Environmental Protection Agency Administrator Lisa Jackson on Thursday announced she would step down after President Obama’s state of the union address later this January.

During her tenure, the 50-year-old chemical engineer issued several rules that aim to cut emissions of mercury, sulfur dioxide, and other pollutants. The rules have been hailed by health and environmental groups, but criticized as too costly by industry and Congressional Republicans.

According to Bloomberg, possible candidates that could replace Jackson include her deputy, the EPA’s Bob Perciasepe; Heather Zichal, the top White House aide for energy and environment; Gina McCarthy, the assistant administrator of EPA for air pollution; or Dan Esty, a former Yale professor that is an environmental regulator in Connecticut.

Jackson’s departure has had mixed reactions on Capitol Hill. One of the agency’s most vocal opponents, Sen. Jim Inhofe (R-Okla.)—who also serves as ranking member of the Senate Committee on Environment and Public Works (EPW)—said in a statement that he had always "appreciated her receptivity to my concerns, her accessibility and her honesty.  She was one of the few at the EPA that was honest with me," Inhofe said. "While so many others Obama Administration appointees don’t tell the truth, she did, and I hope that is not the reason for her departure."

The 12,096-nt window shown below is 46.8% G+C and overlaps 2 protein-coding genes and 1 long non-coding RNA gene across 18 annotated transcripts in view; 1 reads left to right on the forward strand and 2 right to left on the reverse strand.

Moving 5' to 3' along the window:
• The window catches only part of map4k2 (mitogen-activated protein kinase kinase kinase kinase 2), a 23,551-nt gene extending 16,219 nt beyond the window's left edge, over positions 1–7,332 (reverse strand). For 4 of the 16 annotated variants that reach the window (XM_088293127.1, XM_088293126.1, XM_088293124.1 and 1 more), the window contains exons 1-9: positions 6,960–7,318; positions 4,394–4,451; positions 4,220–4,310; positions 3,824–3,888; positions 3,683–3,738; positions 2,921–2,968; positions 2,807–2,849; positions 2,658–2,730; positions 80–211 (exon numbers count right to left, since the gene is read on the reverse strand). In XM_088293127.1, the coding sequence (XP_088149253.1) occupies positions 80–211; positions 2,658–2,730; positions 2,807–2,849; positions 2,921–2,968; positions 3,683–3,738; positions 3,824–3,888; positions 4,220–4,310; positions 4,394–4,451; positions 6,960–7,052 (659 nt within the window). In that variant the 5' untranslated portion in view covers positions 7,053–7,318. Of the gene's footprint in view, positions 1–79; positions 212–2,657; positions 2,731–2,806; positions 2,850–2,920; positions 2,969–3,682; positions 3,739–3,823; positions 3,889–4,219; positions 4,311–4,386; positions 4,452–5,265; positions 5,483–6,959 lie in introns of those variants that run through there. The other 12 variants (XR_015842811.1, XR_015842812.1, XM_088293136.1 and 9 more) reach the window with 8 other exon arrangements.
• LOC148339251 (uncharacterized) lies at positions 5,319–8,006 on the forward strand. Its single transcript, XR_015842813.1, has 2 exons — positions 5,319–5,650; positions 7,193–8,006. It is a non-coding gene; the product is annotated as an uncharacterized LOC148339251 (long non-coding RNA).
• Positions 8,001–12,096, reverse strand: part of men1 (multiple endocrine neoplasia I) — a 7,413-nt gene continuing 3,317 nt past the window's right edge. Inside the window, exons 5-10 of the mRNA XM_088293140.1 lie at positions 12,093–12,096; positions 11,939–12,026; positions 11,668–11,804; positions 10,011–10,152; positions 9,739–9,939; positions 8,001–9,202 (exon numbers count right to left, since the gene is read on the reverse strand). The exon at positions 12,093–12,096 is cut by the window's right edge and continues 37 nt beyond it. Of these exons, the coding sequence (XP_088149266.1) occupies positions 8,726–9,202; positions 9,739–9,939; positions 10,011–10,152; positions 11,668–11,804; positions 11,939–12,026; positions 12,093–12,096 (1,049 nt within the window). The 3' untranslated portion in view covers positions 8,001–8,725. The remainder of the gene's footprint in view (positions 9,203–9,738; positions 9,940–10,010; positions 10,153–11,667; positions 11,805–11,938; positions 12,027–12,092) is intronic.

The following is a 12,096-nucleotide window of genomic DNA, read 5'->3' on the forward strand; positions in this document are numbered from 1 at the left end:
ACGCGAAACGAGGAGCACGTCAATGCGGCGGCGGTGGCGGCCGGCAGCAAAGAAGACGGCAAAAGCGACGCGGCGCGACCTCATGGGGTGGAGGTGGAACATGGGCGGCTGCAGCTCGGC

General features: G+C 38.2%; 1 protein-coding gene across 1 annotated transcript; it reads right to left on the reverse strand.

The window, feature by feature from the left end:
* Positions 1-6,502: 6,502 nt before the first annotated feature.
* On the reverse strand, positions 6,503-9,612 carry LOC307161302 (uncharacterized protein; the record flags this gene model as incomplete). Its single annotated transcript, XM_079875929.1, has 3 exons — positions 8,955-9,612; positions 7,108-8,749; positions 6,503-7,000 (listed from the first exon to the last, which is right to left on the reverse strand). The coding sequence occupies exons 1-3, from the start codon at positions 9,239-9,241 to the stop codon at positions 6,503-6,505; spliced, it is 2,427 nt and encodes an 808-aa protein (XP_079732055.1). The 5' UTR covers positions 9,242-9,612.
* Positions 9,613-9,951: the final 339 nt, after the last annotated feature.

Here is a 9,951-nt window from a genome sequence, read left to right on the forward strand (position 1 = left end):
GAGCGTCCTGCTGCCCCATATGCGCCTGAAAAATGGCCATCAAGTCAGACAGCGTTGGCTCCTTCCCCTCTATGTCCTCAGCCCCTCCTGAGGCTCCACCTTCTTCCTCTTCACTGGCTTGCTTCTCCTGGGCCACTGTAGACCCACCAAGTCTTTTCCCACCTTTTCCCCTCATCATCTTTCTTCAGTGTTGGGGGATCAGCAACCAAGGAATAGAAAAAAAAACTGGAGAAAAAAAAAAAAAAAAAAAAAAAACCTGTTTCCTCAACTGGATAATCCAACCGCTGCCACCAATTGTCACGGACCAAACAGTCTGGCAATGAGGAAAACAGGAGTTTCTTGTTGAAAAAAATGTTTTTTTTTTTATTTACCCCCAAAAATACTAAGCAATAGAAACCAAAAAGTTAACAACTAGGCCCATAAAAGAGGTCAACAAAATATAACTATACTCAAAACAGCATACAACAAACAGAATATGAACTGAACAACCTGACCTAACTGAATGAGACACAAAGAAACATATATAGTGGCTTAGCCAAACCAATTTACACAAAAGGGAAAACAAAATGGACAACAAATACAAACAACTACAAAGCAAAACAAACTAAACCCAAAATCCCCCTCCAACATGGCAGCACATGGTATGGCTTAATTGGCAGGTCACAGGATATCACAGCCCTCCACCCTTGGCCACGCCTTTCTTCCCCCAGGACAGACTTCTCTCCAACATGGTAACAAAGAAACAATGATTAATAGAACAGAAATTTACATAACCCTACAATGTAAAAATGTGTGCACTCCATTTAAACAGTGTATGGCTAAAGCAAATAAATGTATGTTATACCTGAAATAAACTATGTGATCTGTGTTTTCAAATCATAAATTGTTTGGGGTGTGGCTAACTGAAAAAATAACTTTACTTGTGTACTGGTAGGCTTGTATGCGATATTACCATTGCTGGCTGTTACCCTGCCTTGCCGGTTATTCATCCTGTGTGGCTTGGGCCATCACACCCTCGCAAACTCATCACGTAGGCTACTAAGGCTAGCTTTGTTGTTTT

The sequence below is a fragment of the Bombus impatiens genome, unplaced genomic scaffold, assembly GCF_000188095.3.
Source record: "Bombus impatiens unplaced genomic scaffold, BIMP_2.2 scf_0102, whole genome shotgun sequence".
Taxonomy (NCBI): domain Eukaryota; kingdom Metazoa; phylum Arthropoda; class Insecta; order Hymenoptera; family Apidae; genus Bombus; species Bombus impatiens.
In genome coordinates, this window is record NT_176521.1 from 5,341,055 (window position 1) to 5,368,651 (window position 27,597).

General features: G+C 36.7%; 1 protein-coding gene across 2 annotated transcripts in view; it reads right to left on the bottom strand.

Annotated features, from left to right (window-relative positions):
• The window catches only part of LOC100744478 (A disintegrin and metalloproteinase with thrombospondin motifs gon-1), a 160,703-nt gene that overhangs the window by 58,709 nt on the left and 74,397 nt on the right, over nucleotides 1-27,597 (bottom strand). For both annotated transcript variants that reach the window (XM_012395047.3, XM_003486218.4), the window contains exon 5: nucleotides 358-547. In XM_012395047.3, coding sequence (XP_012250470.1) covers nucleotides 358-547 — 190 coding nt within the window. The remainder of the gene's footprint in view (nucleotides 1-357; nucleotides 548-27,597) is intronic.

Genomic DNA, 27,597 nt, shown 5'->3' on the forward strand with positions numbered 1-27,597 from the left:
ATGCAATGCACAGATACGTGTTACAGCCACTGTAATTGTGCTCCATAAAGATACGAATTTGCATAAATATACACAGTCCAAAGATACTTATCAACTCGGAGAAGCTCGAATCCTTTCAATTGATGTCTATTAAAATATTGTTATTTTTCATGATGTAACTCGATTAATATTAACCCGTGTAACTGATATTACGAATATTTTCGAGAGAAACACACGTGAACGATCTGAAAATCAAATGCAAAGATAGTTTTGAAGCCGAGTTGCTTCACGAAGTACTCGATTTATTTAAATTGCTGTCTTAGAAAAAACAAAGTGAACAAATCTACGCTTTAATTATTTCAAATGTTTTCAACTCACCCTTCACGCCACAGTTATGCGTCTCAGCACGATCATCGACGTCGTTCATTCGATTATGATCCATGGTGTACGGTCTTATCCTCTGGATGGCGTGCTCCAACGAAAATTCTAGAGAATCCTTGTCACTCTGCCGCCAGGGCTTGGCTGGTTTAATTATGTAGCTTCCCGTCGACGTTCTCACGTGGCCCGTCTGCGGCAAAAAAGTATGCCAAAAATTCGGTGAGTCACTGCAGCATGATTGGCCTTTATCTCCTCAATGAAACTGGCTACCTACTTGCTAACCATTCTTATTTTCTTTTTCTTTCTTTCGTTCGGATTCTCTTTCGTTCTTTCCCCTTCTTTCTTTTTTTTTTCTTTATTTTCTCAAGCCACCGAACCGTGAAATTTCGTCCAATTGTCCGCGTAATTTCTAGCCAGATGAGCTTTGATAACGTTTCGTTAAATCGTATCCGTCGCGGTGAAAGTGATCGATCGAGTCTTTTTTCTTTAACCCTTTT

Jackson did not announce future plans, but said she is "“ready in my own life for new challenges, time with my family and new opportunities to make a difference.”

I will leave the EPA confident the ship is sailing in the right direction, and ready in my own life for new challenges, time with my family and new opportunities to make a difference," Jackson said in a statement last week.

Sources: POWERnews, Bloomberg, EPA
—Sonal Patel, Senior Writer (@POWERmagazine)